Behind the mask
Costume designers at MVHS reveal what sets good Halloween costumes apart
With Halloween just around the corner, stores of all kinds have already started stocking shelves with costumes ranging from witches to superheroes. While buying a costume is a perfectly acceptable option, many people want to try their hand at making a costume by scratch. Though designing the perfect Halloween costume seems like an intimidating task, according to three MVHS costume-designers, there are a many easy ways to make an impressive costume.
Click through the story to find out more about these three designers’ experience with costumes, their process and what they believe are the elements need to help good costumes stand apart.
Sophomore Kevin Sun first began designing costumes at the age of 13, when he helped his mother, who teaches at an after-school program at Trust Montessori School in San Jose, create the costumes and sets for the children’s summertime drama performance of “Wizard of Oz.” Though he initially just helped touch up costumes that were already made, he later began learning from his mother how to use a sewing machine and create original clothing as the years went by.
“We would just buy clothing at like Goodwill or borrow clothing, and I would sew on different designs or I would adjust them so they would fit to the character if there was a specific need,” Sun said. “For example, for Mary Poppins, they don’t really sell those long Gibson Girl dresses anymore so we had to buy dresses and we took tulle and sewed on layers of tulle so it was fluffier and bigger,”
Now, he serves as the assistant costume designer for the MVHS Drama department and helps to design, buy materials for and create the costumes used in plays. Sun worked on many costumes from last year’s “The Little Mermaid,” including one for Ursula. Though he hasn’t made a Halloween costume since he was 13 years old, Sun believes that some of the basic elements necessary to create a good costume are constant for both Halloween and theatre.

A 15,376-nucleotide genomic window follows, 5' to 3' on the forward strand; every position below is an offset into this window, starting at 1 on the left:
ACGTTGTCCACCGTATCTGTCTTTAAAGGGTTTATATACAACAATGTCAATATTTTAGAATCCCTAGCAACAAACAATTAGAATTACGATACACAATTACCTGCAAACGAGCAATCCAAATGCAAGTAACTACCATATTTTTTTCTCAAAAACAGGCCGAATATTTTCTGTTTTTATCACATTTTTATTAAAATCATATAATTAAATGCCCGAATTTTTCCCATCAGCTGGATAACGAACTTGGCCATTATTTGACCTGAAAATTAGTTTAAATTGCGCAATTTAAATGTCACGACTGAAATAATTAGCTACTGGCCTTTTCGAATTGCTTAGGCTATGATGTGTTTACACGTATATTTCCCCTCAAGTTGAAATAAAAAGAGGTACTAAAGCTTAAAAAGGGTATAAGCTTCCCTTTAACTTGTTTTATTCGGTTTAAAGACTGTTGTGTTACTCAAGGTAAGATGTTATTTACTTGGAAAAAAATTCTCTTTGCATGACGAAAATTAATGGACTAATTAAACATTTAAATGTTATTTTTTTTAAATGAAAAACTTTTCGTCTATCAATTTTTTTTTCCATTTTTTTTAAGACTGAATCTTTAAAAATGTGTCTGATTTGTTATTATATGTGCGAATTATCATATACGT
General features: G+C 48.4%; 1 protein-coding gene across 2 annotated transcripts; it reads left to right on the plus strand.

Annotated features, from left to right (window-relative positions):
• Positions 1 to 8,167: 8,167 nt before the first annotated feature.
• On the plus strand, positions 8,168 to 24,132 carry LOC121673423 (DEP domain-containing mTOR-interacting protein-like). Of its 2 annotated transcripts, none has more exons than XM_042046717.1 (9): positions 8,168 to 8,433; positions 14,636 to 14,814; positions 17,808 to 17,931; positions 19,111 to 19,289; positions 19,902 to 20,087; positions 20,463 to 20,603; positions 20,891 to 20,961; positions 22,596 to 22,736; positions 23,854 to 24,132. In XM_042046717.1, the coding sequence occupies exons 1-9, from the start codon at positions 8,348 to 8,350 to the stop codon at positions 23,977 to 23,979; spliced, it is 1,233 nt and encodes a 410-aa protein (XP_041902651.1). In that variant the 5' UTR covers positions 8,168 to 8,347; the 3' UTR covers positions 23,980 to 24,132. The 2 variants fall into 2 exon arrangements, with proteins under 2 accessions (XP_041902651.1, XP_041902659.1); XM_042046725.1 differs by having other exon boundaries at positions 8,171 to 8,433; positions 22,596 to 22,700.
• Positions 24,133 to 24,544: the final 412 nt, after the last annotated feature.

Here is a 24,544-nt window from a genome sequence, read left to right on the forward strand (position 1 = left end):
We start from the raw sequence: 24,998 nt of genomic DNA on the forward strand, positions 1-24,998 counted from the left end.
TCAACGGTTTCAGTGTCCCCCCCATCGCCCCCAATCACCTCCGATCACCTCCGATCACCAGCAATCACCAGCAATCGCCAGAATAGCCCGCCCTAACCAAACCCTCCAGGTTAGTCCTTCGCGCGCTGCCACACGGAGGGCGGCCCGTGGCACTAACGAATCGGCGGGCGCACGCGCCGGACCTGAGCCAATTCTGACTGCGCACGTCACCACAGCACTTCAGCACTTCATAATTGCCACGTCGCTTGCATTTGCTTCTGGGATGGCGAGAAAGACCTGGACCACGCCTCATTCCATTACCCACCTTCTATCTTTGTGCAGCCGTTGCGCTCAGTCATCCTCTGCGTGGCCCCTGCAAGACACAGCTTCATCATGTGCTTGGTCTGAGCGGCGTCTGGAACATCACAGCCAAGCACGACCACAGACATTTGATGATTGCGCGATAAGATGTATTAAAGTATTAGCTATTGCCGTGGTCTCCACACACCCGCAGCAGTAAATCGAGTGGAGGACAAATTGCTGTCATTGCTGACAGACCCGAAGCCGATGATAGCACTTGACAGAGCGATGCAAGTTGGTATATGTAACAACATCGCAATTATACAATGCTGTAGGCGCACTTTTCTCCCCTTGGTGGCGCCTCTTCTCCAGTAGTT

Throughout high school, senior Kavin Sivakumar has developed an interest for creating and wearing extravagant and outstanding costumes, whether it’s for Halloween or school dress-up days. A member of the Fashion Club since ninth grade, Sivakumar explained that he tries to create anything that impresses him.
“I’m inspired a lot by Lady Gaga [and] RuPaul’s Drag Race,” Sivakumar said. “They’re the cornerstone of my creativity.”
Sivakumar admitted that his Halloween costumes earlier in high school — which consisted of a black mask and cape freshman year and angel wings sophomore year — were more simple and easy to make, but junior year brought out his artistic side.
“I think last year was my wildest Halloween because every single period I changed my costume,” Sivakumar said. “I came in one and then I took off the face makeup and did another, and during tutorial I did another. Every single period I did a different costume.”
Though redoing the mask and changing the costume every 45 minutes was time-intensive Sivakumar said he loved the experience and became inspired to do an even more intricate costume this year, one which he wouldn’t reveal in order to keep the element of surprise.
He feels that not many people at MVHS care about or participate in dress-up days or Halloween because of the major academic stress, but his passion for dressing up and going all-out on Halloween allowed him to let go and just have fun.
With only a couple years of experience under her belt, junior Emily Wong has already made about a dozen cosplays, which are costumes of popular characters from books, movies or TV shows. She started to make costumes in order to tailor generic cosplays to her own taste and style. Wong likes to design costumes based on her interests.
“If I’m watching something, reading something, or I’m interested in something, I immediately write it down so I don’t forget,” Wong said.
She has a list of ideas longer than the list of costumes she has finished, but she hopes to get to many of the designs at some point in the future. Wong’s design process consists of several steps. First, she decides if there are any personal changes she wants to make to the costume. Second, she tries to find a free clothing pattern online, or go to Joanne’s and buy one. Third, she buys fabric, and finally she cuts and sews the costume together.
Among the numerous costumes Wong has made for herself, she has also made a couple of costumes for other people. Wong likes to see the effort that has been put into the costume making, and that the costume maker enjoyed working on the costume. She has made cosplays of Baymax from “Big Hero 6,” sailor costumes and others from various animes.
“If I can see that you truly love being in that costume that you are in and that you put effort to portray a character, ... then I think that makes a good costume,” Wong said.